SAMARKAND, Soviet Union — "You paid much to see our exotics, so don't complain. You are going to see our exotics."
Our Intourist guide, Natasha, as dryly humorous as she was dutifully propagandistic, was making light of our aim to see Uzbekistan, the ancient region near Afghanistan and China's Xinjiang province and now the Uzbek Socialist Soviet Republic.
Natasha, of course, was right. To us, Uzbekistan meant pure exotica.
The very names of the region's fabled cities--Samarkand, Bukhara and Tashkent--evoke the grandeur of the Silk Road era, a time as rich in intellectual ferment as in East-West trade. After all, the armies of Alexander and Genghis Khan trampled through here. The 14th-Century conqueror, Tamerlane (Timur the Lame) made Samarkand his capital.
Although the basic journey to the Soviet Union still centers on Leningrad, Moscow, Kiev and Tblisi, increasing numbers of Western tourists are making this three-city circuit of Uzbekistan a favorite offbeat trek.
No matter that the great caravans have long since gone and the centuries of decay have laid waste Uzbekistan's medieval edifices. Along with rampant modernization, enough remnants exist of the old Silk Road to make the trip architecturally and culturally fascinating.
The central areas of Samarkand, Bukhara and especially the region's largest city, Tashkent (40% of the city was rebuilt after a 1966 earthquake), are examples of urban renewal on the most grandiose of scales, sprawling showplaces of modern architecture in the ponderous Soviet manner.
The well-run subway in Tashkent boasts ornately designed corridors that rival the overwhelming lavishness of Moscow's and Leningrad's subterranean stations.
We had little respite from the unrelenting promotion of Uzbekistan's new economic might. We were repeatedly taken to exhibits of the latest industrial achievements in textile, mining and energy resources, as well as to pictorial displays on how the Soviet Union won World War II virtually single-handed.
The hotels we stayed at were comfortably modern high-rise structures, all outfitted with the basic tourist trappings, including rock-style music and exclusive souvenir and snack shops (which trade only in U.S. dollars or other "hard" currency and are off-limits to Soviet citizens).
This kind of modernization also results in striking cultural clashes:
--Tiny brick, tile-roofed, pre-Socialist dwellings are left in a few central-sector clusters or in the numerous outlying neighborhoods. But many of them sport such modern attachments as carports and TV antennas.
--The bazaars still sell tapestries, carpets, spices, fruits, poultry, pastries and other centuries-old wares. But vendors also sell radios, stereos, jogging suits and Pepsi-Cola.
--The people, whose faces display a diverse ethnic mix, still wear traditional robes and colorful silk dresses. Many wear embroidered skullcaps. Some nomadic visitors still favor the heavily padded jackets, shaggy fur hats and boots that are said to insulate them from the 100-degree-plus desert heat.
But there is also an unmistakable trend in Western-imported stylishness, everything from designer jeans to contemporary coiffures.
--Tourists are treated to folk dance programs that are billed as authentic ethnic offerings but seem only to attract other tourists. On our tour, aside from the charmingly Mongolian-flavored circus, the other theatrical attractions were all European rooted, such as the operas "Pagliacci" and "Peter the Great."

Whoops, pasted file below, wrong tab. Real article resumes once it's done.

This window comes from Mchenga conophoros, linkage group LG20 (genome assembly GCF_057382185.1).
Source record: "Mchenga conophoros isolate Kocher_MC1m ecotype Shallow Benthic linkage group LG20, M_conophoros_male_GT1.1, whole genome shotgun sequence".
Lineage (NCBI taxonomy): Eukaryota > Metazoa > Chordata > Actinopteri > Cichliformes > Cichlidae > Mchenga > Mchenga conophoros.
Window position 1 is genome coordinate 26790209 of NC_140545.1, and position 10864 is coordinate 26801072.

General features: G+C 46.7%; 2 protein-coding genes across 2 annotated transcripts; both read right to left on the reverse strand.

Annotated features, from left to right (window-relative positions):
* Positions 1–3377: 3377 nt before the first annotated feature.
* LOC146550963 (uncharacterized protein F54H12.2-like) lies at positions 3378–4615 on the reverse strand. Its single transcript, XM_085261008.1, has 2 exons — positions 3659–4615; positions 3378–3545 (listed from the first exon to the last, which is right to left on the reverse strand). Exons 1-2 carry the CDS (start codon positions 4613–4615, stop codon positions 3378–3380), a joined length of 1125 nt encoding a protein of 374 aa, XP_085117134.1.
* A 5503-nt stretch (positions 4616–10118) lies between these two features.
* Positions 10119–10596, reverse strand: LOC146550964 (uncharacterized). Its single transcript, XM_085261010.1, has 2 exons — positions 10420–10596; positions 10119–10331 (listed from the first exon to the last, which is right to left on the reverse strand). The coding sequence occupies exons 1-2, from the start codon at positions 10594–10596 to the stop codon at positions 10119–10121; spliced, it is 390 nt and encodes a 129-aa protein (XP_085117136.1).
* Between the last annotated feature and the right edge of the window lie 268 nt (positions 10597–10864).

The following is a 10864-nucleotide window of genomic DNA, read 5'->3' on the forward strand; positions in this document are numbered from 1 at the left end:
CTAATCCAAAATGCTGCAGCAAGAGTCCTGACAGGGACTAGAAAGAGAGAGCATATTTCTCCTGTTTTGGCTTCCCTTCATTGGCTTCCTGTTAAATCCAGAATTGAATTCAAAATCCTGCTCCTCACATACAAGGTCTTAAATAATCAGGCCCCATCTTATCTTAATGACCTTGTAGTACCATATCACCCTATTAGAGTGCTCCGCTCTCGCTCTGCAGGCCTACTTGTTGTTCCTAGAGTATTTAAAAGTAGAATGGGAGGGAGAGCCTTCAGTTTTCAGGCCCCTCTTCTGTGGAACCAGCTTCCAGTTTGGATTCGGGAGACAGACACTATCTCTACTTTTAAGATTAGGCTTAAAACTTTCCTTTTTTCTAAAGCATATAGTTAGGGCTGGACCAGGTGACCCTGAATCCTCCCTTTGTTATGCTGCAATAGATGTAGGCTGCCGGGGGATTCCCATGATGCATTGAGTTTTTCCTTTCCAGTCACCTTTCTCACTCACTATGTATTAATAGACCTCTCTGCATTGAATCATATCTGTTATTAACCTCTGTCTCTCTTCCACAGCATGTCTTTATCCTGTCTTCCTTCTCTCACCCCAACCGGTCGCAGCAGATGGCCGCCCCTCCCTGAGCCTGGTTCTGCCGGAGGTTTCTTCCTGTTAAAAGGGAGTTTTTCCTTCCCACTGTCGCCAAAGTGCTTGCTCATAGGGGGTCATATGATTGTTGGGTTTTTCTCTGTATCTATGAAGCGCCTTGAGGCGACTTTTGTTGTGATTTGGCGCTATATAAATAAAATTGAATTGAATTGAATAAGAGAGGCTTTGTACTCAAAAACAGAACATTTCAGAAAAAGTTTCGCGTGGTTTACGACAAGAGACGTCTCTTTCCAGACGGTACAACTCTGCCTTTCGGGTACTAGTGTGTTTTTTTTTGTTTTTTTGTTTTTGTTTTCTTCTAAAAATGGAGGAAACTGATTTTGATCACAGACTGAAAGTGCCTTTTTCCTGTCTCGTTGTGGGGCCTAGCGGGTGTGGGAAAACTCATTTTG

Don't despair, though. Enough remnants exist of the ancient splendors of Central Asia. To help promote Socialist togetherness in the non-Russian regions, the Soviet Union has sought to preserve or restore certain landmarks of Uzbekistan, a region populated mostly by Uzbeks and Turks but including resettled Russians and Ukrainians.
Most dramatic of all, some of the Islamic faith's most splendid and largest mosques, mausoleums, minarets and madrasahs (universities) are still standing in Samarkand and Bukhara.
In seeming contradiction to the anti-religious stance of communism is the Soviet state's annual allocation of millions of rubles for the restoration of such Islamic edifices, a process begun at Lenin's initiative.
Although many of these religious structures are only aged, ghostly shells, they have not lost their power to evoke high historical and architectural drama. Outside, the arches have a soaring majesty, and the domes and minarets gleam with turquoise, blue- and gold-hued mosaics of glazed tile and terra-cotta. Inside, the walls are covered with faded frescoes and Koranic writings, the atmosphere one of refuge and serenity.
A key monument founded by Ulugbek (Tamerlane's grandson) is the restored observatory in Samarkand. It was the largest astronomical structure of the Middle Ages and a reminder that Uzbekistan was then one of the world's scientific meccas.
For us, it was Bukhara's old town where the 20th Century seemed most blocked out, the Silk Road era most alive.
Still being used are the medieval merchant domes built over Bukhara's main trade route. The dark but cool cubicles still house such traditional businesses as cobblers, carvers of wood and alabaster, silk peddlers and booksellers.
Along a nearby street, used by an occasional car or truck, is a bathhouse, an elementary school and the inevitable cluster of mosques and madrasahs. At a large park with a pond, men loll in the shade, resting on cushions on low carpeted platforms, playing chess and sipping hot tea from Oriental bowls.
These are the scenes of quietude and timelessness, a brush with the last glories of the old Silk Road.